For our project we had to build a sensor which could measure a water related phenomena. The phenomena that we choose was turbidity. We came up with 10 different ways to measure the turbidity. After comparing the different methods, we choose the method that involves a laser and LDR. In this tutorial we show you how to build our turbidity sensor.
Step 1: Tools and Components
This is what you will need to build our turbidity sensor:
- Particle Photon
- 10k resistor
- Laser pointer
- Electrical wires
- Wooden plank
- Transparent plastic box
- Duct tape
Step 2: Setup Breadboard
The setup is very simple, in the figure is a schematic view of photon. We chose to use a 10k resistor instead of a 220 resistor.
Step 3: Making It Waterproof
The circuit showed in step 2, won't work underwater yet so in this step we will make sure that we can measure turbidity underwater without short circuit.To realize this we solder the LDR to waterproof electrical wires. Next we put the LDR in a transparent plastic box, with the LDR close to the plastic. After that we closed the box and glued it so it is waterproof. We connected the box to a wooden plank, at the other end of the plank we connected the laser pointer which we fixed so the laser would always point on the LDR. The last thing left to do is to add ducttape/ a mark between the laser and sensor so you ll have a fixed depth to measure from.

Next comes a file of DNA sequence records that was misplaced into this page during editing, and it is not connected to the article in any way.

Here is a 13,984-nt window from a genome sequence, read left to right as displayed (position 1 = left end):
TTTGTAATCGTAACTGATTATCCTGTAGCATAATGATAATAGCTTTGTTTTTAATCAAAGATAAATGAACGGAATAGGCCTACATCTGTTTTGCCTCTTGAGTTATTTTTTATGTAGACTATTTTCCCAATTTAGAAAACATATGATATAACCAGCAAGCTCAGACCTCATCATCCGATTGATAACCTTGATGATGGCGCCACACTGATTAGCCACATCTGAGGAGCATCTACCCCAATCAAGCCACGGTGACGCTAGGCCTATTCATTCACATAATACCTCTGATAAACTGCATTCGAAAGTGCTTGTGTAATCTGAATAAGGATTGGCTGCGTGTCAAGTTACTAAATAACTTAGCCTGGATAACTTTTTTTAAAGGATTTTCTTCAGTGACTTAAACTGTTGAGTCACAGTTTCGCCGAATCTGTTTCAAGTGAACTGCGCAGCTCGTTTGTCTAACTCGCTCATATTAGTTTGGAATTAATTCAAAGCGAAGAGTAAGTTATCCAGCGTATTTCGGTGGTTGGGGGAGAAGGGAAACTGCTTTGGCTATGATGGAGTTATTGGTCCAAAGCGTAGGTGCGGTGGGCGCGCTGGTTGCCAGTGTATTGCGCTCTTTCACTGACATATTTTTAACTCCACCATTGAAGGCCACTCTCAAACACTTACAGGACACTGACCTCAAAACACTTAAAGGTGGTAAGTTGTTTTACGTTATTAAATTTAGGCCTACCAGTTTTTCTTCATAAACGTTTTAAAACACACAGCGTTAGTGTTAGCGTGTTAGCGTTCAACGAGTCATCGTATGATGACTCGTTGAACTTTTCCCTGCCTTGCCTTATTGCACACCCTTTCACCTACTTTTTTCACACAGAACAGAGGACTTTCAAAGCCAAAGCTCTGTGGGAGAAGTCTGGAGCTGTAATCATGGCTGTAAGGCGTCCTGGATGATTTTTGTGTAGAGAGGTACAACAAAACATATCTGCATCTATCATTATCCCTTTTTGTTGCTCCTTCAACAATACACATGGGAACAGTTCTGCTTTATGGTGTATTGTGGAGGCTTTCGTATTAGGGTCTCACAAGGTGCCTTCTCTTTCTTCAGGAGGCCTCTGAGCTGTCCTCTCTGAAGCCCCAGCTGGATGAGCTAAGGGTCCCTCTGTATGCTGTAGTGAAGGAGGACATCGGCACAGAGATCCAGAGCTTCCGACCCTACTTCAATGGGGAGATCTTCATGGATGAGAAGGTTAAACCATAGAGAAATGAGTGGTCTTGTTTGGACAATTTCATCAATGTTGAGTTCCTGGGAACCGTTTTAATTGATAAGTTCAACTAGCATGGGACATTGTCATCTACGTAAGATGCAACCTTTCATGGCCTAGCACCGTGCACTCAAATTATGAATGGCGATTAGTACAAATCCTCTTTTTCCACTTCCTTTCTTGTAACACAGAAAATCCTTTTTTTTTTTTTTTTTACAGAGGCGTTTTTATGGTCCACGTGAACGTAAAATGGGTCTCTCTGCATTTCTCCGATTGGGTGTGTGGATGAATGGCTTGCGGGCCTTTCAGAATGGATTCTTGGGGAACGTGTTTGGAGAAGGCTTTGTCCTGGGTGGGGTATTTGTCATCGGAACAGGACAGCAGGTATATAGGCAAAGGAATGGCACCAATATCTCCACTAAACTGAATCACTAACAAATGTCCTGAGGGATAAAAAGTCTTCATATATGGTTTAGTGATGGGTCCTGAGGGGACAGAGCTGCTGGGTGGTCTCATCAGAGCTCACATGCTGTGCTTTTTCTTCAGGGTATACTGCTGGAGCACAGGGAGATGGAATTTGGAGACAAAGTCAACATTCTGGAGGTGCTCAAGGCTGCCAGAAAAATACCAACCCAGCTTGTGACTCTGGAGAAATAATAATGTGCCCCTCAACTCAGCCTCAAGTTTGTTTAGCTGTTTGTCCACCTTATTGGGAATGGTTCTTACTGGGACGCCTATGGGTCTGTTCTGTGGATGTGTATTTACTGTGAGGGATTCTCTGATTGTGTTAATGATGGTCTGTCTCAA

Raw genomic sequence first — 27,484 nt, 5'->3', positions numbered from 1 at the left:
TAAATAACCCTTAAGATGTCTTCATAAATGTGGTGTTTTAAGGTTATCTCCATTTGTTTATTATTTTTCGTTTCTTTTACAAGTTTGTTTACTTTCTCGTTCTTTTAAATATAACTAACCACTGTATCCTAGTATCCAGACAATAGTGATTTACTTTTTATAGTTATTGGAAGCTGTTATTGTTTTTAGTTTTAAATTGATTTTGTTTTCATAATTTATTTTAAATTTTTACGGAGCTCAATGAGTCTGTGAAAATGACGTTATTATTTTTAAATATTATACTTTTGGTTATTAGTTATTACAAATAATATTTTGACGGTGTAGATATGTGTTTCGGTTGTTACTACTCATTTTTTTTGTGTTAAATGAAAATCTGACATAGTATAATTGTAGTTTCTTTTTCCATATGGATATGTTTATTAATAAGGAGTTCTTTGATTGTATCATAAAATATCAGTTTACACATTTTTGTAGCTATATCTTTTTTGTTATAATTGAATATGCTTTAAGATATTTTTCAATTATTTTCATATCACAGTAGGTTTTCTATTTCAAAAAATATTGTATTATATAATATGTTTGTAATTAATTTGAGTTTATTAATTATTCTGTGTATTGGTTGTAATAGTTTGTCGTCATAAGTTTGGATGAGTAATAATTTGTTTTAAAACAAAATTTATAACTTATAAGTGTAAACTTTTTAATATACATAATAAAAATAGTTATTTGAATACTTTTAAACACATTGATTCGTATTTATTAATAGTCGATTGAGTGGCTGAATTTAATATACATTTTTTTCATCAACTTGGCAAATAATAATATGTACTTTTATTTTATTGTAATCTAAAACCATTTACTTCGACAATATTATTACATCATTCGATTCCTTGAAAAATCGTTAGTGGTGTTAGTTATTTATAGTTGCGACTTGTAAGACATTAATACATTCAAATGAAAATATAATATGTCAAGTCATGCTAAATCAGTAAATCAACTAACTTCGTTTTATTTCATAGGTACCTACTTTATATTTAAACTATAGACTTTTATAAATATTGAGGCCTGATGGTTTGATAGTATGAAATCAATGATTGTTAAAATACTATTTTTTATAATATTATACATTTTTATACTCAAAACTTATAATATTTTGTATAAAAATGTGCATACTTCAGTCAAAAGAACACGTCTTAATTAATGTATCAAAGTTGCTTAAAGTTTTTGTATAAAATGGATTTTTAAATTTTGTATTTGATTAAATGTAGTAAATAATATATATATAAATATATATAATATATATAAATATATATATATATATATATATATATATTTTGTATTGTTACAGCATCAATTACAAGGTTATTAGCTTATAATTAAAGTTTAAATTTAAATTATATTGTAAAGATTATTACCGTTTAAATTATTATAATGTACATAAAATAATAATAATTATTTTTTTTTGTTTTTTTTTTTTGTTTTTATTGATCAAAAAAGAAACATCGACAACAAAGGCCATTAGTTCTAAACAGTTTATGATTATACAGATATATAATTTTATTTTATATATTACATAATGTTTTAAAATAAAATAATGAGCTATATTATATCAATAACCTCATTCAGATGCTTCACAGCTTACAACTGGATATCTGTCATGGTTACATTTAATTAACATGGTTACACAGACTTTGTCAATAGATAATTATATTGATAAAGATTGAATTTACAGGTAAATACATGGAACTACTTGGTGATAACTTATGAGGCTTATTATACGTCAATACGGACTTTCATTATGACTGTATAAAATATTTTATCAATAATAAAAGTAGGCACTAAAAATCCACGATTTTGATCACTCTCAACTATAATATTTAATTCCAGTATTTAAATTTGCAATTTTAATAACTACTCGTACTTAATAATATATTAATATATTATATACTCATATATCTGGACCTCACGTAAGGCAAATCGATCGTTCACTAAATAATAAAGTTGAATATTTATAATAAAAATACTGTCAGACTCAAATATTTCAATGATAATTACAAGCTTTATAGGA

Step 4: Particle Build
We wrote a program for three different levels of turbidity: high, medium and low. To determine what values would define these levels we did the following.
First we used Tinker, which is part of the Particle app, with Tinker you can read values of each pin of your Photon. After you opened Tinker you can start reading the value of pin A4.
To determine the different levels you will have to do a couple of measurements. To do this you will have to put the plastic box in clear water till you reach the duct tape, read of the value a couple of times and write down the average value. Now make the water a bit more turbid, we did this by adding coffee creamer to the water. Write down the average value again, do this a couple of times to get values for different turbidities. With the results you can define the different levels of turbidity.